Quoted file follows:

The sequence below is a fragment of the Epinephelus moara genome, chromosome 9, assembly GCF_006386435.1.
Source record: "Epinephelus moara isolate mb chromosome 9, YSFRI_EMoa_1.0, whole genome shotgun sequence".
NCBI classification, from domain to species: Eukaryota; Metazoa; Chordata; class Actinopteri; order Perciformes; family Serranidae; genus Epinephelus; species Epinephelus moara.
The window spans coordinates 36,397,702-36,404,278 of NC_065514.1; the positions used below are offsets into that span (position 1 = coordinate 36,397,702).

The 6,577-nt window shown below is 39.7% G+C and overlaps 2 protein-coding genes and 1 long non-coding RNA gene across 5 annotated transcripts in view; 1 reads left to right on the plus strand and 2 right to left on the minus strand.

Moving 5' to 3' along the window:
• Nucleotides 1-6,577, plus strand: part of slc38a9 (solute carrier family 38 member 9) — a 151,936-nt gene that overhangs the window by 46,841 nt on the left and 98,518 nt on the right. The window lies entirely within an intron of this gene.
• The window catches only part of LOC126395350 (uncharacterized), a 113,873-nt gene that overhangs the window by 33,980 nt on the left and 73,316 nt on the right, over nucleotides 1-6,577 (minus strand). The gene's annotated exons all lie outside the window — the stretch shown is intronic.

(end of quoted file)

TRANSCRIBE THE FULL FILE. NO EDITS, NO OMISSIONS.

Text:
The sequence below is a fragment of the Epinephelus moara genome, chromosome 9, assembly GCF_006386435.1.
Source record: "Epinephelus moara isolate mb chromosome 9, YSFRI_EMoa_1.0, whole genome shotgun sequence".
NCBI classification, from domain to species: Eukaryota; Metazoa; Chordata; class Actinopteri; order Perciformes; family Serranidae; genus Epinephelus; species Epinephelus moara.
The window spans coordinates 36,397,702-36,404,278 of NC_065514.1; the positions used below are offsets into that span (position 1 = coordinate 36,397,702).

The 6,577-nt window shown below is 39.7% G+C and overlaps 2 protein-coding genes and 1 long non-coding RNA gene across 5 annotated transcripts in view; 1 reads left to right on the plus strand and 2 right to left on the minus strand.

Moving 5' to 3' along the window:
• Nucleotides 1-6,577, plus strand: part of slc38a9 (solute carrier family 38 member 9) — a 151,936-nt gene that overhangs the window by 46,841 nt on the left and 98,518 nt on the right. The window lies entirely within an intron of this gene.
• The window catches only part of LOC126395350 (uncharacterized), a 113,873-nt gene that overhangs the window by 33,980 nt on the left and 73,316 nt on the right, over nucleotides 1-6,577 (minus strand). The gene's annotated exons all lie outside the window — the stretch shown is intronic.